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Transitions in Care: Meeting the Challenges of Type 1 Diabetes in Young Adults

Discussion in 'Diabetes Book Club' started by Ellen, Jun 15, 2009.

  1. Ellen

    Ellen Senior Member

    Oct 22, 2005
    Transitions in Care: Meeting the Challenges of Type 1 Diabetes in Young Adults by Howard A. Wopert, ME, Barbara J. Anderson, PhD, and Jill Weissberg-Benchell, PhD,CDE.

    I reviewed the book at AMAZON and would love to discuss it here with others who read it.

    A few lines that stand out:

    P. 9 - "The young adult who as a child faced unrealistic expectations for self-care behavior and glucose control and had a legacy of punitive and judgmental medical encounters is especially vulnerable to 'diabetes burnout,' a condition characterized by feelings of inadequacy or guilt from chronically failing at diabetes management."

    p. 12 - ..."teens who display behavioral difficulties during adolescence experience poorer glycemic control as young adults. Therefore, openly discussing past emotional and behavioral issues is also an important goal in transition planning."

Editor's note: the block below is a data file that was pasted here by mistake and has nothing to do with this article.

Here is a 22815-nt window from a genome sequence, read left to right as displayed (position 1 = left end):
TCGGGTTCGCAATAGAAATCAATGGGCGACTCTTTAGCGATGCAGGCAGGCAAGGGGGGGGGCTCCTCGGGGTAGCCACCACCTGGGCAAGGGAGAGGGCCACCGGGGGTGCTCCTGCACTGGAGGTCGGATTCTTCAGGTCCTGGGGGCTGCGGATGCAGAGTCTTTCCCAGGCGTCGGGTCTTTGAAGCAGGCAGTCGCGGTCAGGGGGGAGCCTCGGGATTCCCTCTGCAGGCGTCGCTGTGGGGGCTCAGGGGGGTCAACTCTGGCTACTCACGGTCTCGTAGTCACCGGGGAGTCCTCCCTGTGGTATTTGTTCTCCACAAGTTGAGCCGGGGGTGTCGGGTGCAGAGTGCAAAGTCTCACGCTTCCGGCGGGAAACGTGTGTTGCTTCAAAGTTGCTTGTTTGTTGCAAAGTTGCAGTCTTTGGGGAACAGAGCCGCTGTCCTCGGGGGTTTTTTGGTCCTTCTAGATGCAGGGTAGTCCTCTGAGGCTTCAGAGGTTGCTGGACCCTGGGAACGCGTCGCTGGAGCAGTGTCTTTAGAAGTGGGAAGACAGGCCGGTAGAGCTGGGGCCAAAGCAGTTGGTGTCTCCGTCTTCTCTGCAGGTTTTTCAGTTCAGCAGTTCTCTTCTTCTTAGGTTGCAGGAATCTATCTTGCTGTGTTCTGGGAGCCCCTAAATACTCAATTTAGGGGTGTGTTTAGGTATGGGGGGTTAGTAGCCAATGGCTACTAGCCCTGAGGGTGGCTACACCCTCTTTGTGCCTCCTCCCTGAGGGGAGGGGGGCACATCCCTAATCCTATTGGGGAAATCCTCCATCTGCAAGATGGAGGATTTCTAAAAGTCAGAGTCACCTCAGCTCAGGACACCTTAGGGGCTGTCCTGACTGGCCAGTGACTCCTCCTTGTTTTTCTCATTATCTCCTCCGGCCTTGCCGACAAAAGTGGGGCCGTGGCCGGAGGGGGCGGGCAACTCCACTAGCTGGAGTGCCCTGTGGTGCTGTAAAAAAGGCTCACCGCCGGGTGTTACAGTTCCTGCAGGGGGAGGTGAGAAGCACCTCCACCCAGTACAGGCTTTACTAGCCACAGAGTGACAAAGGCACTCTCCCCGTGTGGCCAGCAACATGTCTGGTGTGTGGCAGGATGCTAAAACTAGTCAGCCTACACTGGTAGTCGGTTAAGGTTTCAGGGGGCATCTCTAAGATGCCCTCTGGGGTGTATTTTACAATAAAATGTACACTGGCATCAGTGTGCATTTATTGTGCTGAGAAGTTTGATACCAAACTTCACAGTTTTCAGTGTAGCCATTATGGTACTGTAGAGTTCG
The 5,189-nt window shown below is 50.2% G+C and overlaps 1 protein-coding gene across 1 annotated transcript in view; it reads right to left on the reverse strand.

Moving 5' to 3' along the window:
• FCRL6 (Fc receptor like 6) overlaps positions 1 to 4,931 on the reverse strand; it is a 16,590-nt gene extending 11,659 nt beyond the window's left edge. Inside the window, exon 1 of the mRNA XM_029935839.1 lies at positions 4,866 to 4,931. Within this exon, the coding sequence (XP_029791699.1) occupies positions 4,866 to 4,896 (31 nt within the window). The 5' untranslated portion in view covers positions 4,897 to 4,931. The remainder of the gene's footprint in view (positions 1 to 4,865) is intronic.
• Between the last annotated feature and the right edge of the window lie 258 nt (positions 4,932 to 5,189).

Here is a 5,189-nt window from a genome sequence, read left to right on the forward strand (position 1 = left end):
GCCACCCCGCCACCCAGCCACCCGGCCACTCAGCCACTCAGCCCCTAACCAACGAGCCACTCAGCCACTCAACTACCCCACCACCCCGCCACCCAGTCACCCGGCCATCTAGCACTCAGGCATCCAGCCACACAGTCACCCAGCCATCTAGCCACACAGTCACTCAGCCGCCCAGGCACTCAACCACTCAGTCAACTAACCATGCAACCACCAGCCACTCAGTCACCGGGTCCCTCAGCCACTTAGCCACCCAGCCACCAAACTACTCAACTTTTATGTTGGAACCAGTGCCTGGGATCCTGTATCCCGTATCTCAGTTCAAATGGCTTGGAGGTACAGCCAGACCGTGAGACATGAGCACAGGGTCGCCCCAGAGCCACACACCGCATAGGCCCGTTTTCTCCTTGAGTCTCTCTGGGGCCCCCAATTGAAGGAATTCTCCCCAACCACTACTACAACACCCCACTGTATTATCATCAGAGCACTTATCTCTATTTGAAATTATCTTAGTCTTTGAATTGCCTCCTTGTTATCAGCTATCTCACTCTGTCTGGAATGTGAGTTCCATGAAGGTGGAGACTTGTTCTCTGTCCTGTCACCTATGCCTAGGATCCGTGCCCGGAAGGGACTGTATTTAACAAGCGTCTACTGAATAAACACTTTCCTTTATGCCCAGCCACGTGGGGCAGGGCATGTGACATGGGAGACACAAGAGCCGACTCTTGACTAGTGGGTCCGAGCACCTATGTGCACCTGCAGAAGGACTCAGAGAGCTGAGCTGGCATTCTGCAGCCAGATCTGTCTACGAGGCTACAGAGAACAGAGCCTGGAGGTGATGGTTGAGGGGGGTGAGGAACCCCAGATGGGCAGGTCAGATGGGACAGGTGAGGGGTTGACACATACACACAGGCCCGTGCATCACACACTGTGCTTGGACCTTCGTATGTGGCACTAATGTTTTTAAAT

P. 36 - "...it's best to set your primary goals around new actions (or habits) rather than simply a glucose goal."

    p. 72 - "...intensive care of adolescents with diabetes does not necessarily set the stage for optimal glucose control during young adulthood and underscore the need for focused intervention to help young adults successfully cope with the transition to independent self-care."

    p. 93-94 - "Giving the patient an ideal rather than a realistic A1c treatment target can be counterproductive....In contrast, realistic and attainable goals that are appropriate to the patient's aptitude, motivation and stage of development will reinforce the patient's sense of confidence and self-efficacy, and this will often drive further progress as the goals are further advanced."

    p. 95 - "Anxious parents who are overly intrusive and controlling can trigger a destructive cycle of 'miscarried helping' that undermines their child's self-confidence and motivation."

    p. 98 - "There is no evidence that 'fear-mongering' is successful in motivating patients. On the contrary, if the interaction with the health professional heightens the patient's fears and anxietites, withdrawal from follow-up and self-care will often result."
  2. frizzyrazzy

    frizzyrazzy Approved members

    Dec 23, 2006
    looks like a very interesting book!

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